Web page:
“Are you sure you still want to host Thanksgiving?” my sister texted me Nov. 9. Just 24 hours earlier, Donald Trump had triumphed over Hillary Clinton in a sweeping rebuke of her, the pollsters who had been saying for weeks that she’d win, and those who’ve urged voters away from a man they deemed unfit to serve.
At the time, I wasn’t sure. There sure was a lot of triumphant gloating going on in my family. And it was making me uncomfortable and nervous.
“President Donald Trump — how sweet the sound. Wonderful victory speech — gracious, presidential — I’m ecstatic!” my mom texted me, my sister and my four brothers. I reacted with a blue-tinged, shock-and-awe emoji, with a nuclear waste sign and a coffin, for fun. The boys chimed in with multiple “thumbs-up” emojis.
Then Younger Brother shared this tweet from his daughter, my niece, a junior at the University of North Carolina in Asheville: “My [expletive deleted] school had ‘comfort food’ today because of the election results. Funny how the most PC have no problem isolating every conservative and non-liberal on campus.”
That elicited a long text from Oldest Brother against “Dems/Media” — did he mean me, I wondered? — who “want abortion and sodomy any time […] shared bathrooms, assisted suicide, sexual identity choice in grade school, no guns for law abiding citizens, no public prayer, no Ten Commandments in public, no religious conscience rights, but are sure the animals have rights. They got the big [expletive deleted] from the working class!”
He threw in eight middle finger emojis and a toothy-grinned smiley face for emphasis.
Meanwhile, my mom complained to me in a phone call over the weekend about the way the media were covering the anti-Trump protests in at least 52 cities across the country, like Portland, Salt Lake City, Oklahoma City, and New York.
“If it were Trump’s supporters, angry at Hillary being elected, you can bet they’d be saying, ‘Let’s stop this nonsense and come together,’” she fumed.
There’s a lot of anger out there. Still. Trump’s election didn’t end it, certainly not for his detractors. But it didn’t end the seething resentments of his supporters, either. According to The New York Times, some people are canceling Thanksgiving feasts as a result, unwilling and unable to set aside differences for even one meal with family and friends.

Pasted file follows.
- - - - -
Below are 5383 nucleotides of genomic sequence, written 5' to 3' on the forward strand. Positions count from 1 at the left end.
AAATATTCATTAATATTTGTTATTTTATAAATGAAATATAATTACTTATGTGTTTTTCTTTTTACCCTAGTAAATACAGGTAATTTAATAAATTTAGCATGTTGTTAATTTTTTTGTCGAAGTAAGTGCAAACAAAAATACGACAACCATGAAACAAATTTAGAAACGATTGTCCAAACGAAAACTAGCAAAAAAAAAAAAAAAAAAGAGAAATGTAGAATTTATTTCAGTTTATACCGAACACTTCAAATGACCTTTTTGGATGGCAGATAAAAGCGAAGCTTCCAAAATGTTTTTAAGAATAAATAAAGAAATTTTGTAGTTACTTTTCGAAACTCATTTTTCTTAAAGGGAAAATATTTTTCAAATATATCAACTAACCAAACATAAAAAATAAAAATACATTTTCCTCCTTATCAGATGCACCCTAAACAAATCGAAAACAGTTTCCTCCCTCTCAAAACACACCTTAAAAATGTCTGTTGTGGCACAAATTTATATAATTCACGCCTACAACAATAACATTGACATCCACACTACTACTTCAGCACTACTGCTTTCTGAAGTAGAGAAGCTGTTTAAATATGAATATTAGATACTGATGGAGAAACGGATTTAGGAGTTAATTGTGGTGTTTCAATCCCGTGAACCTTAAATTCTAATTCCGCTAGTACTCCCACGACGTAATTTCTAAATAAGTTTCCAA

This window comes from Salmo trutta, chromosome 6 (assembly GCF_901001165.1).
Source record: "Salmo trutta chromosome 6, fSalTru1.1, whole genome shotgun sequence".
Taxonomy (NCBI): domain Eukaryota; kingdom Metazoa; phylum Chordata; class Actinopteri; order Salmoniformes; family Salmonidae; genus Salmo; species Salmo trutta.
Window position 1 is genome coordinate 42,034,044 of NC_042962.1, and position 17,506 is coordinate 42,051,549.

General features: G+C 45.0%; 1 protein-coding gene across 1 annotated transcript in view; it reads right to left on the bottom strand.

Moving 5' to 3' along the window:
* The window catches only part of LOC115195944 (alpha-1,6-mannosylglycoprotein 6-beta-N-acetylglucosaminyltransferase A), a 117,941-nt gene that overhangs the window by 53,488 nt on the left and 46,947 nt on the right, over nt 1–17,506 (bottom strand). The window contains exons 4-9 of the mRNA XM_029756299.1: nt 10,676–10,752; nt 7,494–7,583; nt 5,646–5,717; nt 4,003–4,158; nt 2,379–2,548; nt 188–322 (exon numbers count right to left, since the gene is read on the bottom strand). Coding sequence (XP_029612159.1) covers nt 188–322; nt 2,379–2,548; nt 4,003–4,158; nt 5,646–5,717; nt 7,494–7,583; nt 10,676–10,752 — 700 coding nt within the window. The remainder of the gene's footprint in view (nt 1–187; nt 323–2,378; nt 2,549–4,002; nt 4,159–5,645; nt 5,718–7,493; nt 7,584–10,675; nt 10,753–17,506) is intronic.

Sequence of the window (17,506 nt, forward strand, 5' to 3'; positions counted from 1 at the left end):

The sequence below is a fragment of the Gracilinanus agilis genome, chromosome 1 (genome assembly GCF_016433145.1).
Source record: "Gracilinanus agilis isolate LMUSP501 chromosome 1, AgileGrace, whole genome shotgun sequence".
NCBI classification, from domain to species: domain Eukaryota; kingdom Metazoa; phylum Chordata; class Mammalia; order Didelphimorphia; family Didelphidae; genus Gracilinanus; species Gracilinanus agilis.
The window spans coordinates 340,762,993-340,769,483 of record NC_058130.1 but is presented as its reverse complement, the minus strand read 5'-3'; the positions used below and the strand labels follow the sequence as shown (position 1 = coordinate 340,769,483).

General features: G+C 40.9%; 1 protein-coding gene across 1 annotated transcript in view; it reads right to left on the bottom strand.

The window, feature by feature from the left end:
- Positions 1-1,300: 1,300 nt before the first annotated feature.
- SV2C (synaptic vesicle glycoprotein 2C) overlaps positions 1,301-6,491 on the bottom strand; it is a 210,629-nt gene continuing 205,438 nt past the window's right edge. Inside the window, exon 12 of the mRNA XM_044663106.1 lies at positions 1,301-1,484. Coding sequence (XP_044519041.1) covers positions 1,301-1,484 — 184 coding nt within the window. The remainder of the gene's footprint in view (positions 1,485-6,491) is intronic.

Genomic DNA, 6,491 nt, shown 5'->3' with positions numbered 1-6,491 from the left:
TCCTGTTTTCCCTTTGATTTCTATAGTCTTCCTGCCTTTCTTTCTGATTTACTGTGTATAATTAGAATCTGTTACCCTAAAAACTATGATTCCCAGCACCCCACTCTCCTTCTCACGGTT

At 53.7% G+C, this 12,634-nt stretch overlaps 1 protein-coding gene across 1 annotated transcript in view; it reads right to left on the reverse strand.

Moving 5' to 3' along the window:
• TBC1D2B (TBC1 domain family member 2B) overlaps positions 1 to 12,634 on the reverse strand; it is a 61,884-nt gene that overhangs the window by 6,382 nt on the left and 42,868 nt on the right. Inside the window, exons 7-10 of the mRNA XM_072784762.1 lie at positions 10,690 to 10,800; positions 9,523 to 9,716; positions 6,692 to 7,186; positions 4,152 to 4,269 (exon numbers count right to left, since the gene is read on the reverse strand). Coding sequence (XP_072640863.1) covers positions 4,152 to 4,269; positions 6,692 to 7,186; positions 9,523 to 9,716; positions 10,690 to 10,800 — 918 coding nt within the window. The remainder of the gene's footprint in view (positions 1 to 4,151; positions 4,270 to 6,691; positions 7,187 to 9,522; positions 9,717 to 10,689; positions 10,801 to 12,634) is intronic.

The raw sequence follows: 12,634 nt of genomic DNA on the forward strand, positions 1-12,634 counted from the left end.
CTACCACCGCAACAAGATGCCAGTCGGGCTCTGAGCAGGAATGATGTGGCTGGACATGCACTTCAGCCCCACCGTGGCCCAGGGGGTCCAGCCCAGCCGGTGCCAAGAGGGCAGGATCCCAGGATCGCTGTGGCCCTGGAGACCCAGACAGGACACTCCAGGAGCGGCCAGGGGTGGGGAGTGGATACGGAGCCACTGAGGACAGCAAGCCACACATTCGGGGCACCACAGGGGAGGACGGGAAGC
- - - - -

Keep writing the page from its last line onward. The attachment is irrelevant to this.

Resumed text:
The problem, as I see it — and read it, in the Nov. 15 Times article and in my family’s texts — is hypocrisy, and our hyper-sensitivity to it.
Hypocrisy, as Merriam-Webster defines it, is “the behavior of people who do things that they tell other people not to do.” It’s the practice of claiming to have moral standards or beliefs to which one’s own behavior does not conform. It derives from the Greek word “hupokrisis,” meaning, acting of a theatrical part.
Lately, though, we’ve become a nation dedicated to rooting out and exposing hypocrisy. Trump, who rails against the loss of manufacturing jobs overseas, makes his neckties in China. Clinton criticizes the big banks while accepting hundreds of thousands of dollars in speaking fees from them. Demonstrators hold up signs that say “Love Trumps Hate” while throwing glass bottles at police in riot gear.
And my mom and brothers and I stand on the sidelines, documenting every hypocritical act with triumphant, angry texts, emails and telephone exchanges, doing nothing among ourselves to bring about this oft-stated goal of unity and harmony.
Our self-righteousness is what’s dividing us. Not Trump. Not anti-Trumps. Not the media.
There’s a great teaching by Jesus on hypocrisy that holds the solution: “First take the log out of your own eye, and then you will see clearly to take the speck out of your brother’s eye.”
This tells me that my hypocrisy is a greater moral failing for me than yours is for me. And if I root it out in my own life, and act in ways that are consistent with what I claim to believe, then I have half a chance of influencing you to do the same.
I’m thinking of posting some white flags at my Thanksgiving table, along with the stuffing and the turkey and the candlesticks. I will declare my house an HFZ, Hypocrisy-Free Zone. We all leave one another’s specks alone.
Is there an emoji for that?
Reach Amy Eddings at 567-242-0379 or on Twitter, @lima_eddings.